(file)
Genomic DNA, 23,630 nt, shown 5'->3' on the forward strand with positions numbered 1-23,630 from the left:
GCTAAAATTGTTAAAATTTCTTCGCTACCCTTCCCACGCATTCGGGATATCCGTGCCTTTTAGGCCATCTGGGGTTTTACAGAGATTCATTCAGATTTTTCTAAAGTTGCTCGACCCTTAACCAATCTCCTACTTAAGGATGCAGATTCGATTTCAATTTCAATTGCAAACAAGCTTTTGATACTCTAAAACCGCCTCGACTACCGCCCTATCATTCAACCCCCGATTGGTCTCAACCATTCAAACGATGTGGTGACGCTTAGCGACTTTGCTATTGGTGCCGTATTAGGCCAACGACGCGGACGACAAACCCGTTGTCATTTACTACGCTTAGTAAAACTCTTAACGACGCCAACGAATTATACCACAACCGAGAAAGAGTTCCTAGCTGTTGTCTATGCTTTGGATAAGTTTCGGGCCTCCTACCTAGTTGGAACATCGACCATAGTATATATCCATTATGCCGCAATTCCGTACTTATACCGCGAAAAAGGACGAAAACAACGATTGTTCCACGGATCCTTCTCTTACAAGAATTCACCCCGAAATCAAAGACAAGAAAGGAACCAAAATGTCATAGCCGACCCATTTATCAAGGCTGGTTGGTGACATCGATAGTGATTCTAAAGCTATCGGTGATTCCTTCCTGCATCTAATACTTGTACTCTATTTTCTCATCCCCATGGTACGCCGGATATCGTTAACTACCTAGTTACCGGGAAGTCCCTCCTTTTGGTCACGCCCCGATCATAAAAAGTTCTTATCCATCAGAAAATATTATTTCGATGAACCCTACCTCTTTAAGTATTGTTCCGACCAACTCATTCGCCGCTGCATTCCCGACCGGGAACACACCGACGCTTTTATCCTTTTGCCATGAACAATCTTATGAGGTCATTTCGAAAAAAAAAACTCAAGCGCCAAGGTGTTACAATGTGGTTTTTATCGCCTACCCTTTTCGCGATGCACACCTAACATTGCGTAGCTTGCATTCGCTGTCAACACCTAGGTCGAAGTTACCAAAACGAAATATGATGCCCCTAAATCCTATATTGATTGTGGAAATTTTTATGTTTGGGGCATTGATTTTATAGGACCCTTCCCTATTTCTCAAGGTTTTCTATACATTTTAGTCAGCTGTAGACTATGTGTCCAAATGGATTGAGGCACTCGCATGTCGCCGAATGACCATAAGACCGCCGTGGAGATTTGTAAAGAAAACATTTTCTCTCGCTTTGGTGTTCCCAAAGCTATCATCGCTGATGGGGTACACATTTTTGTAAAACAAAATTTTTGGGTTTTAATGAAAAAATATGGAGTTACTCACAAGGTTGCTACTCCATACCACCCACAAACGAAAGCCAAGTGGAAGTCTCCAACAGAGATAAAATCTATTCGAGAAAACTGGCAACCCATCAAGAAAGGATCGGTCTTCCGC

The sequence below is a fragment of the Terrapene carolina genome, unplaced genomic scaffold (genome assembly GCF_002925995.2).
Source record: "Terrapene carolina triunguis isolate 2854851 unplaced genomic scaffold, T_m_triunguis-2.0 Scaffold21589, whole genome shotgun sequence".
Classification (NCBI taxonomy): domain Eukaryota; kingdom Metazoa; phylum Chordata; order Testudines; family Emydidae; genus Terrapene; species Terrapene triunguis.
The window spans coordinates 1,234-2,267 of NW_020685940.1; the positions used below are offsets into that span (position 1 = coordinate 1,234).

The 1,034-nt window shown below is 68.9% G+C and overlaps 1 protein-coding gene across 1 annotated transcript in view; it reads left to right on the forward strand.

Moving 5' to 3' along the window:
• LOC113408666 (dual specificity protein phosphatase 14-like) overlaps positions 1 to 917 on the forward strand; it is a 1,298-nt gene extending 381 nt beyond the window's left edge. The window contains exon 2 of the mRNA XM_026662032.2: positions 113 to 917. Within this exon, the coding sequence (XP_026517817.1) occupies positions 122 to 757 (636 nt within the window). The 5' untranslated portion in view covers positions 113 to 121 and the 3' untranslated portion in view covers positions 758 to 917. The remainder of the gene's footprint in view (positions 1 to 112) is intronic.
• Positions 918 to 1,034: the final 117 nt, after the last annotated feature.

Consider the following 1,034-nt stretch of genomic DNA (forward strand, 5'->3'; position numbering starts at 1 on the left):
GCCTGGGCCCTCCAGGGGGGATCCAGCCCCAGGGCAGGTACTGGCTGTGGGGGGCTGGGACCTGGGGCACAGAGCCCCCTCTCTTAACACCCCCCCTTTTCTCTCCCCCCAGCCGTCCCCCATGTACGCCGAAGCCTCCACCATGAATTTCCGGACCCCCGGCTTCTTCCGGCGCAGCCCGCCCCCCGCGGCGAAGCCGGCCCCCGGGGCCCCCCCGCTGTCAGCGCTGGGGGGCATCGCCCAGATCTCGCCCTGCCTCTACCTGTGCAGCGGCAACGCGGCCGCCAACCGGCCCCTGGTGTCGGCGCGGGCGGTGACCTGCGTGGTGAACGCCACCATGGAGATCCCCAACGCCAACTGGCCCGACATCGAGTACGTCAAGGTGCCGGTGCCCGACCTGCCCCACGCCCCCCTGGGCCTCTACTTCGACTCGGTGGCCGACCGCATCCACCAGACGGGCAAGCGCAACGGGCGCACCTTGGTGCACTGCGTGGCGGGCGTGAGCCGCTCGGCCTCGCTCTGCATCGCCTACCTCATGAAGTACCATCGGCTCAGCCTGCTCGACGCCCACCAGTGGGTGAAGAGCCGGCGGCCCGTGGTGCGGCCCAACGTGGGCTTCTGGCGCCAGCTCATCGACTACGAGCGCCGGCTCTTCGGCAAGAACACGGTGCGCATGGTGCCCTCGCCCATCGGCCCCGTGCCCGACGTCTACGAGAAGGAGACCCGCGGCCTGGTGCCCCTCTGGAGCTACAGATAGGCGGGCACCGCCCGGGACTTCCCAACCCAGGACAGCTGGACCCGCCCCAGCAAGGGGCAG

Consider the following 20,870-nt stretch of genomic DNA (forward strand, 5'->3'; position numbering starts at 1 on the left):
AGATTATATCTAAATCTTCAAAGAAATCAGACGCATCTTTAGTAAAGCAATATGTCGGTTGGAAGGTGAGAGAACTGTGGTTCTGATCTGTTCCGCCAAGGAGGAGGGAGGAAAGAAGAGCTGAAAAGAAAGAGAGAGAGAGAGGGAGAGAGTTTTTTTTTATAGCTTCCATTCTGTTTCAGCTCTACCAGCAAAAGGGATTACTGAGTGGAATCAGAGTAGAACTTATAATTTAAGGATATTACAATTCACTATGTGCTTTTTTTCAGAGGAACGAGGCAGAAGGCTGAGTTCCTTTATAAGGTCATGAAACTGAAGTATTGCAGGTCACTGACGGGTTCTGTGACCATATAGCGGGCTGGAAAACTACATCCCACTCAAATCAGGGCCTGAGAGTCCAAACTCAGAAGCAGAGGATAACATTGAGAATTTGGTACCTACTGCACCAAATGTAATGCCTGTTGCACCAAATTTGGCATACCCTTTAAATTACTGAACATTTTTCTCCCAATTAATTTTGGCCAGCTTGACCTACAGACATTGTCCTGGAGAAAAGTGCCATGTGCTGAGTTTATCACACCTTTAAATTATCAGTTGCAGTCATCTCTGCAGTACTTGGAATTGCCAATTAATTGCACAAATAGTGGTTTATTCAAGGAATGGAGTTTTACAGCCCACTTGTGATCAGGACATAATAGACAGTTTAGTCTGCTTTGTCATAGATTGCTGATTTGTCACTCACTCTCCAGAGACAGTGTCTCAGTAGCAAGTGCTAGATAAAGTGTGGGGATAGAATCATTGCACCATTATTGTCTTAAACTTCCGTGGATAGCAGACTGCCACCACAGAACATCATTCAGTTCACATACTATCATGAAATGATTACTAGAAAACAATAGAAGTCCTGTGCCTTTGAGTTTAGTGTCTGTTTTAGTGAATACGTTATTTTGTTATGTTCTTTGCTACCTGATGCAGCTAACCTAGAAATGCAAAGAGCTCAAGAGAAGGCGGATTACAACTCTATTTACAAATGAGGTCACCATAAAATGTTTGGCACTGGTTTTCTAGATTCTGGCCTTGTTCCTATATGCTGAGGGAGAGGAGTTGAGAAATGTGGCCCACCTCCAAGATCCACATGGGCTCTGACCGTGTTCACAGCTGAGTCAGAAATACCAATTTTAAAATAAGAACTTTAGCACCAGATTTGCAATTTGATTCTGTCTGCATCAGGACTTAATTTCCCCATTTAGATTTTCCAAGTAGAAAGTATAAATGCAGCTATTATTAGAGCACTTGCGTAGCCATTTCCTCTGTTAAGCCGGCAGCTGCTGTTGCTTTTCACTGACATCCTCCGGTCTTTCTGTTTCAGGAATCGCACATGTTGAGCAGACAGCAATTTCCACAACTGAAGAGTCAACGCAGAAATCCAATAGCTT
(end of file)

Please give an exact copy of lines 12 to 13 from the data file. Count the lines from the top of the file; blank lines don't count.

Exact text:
GCCTGGGCCCTCCAGGGGGGATCCAGCCCCAGGGCAGGTACTGGCTGTGGGGGGCTGGGACCTGGGGCACAGAGCCCCCTCTCTTAACACCCCCCCTTTTCTCTCCCCCCAGCCGTCCCCCATGTACGCCGAAGCCTCCACCATGAATTTCCGGACCCCCGGCTTCTTCCGGCGCAGCCCGCCCCCCGCGGCGAAGCCGGCCCCCGGGGCCCCCCCGCTGTCAGCGCTGGGGGGCATCGCCCAGATCTCGCCCTGCCTCTACCTGTGCAGCGGCAACGCGGCCGCCAACCGGCCCCTGGTGTCGGCGCGGGCGGTGACCTGCGTGGTGAACGCCACCATGGAGATCCCCAACGCCAACTGGCCCGACATCGAGTACGTCAAGGTGCCGGTGCCCGACCTGCCCCACGCCCCCCTGGGCCTCTACTTCGACTCGGTGGCCGACCGCATCCACCAGACGGGCAAGCGCAACGGGCGCACCTTGGTGCACTGCGTGGCGGGCGTGAGCCGCTCGGCCTCGCTCTGCATCGCCTACCTCATGAAGTACCATCGGCTCAGCCTGCTCGACGCCCACCAGTGGGTGAAGAGCCGGCGGCCCGTGGTGCGGCCCAACGTGGGCTTCTGGCGCCAGCTCATCGACTACGAGCGCCGGCTCTTCGGCAAGAACACGGTGCGCATGGTGCCCTCGCCCATCGGCCCCGTGCCCGACGTCTACGAGAAGGAGACCCGCGGCCTGGTGCCCCTCTGGAGCTACAGATAGGCGGGCACCGCCCGGGACTTCCCAACCCAGGACAGCTGGACCCGCCCCAGCAAGGGGCAG

Consider the following 20,870-nt stretch of genomic DNA (forward strand, 5'->3'; position numbering starts at 1 on the left):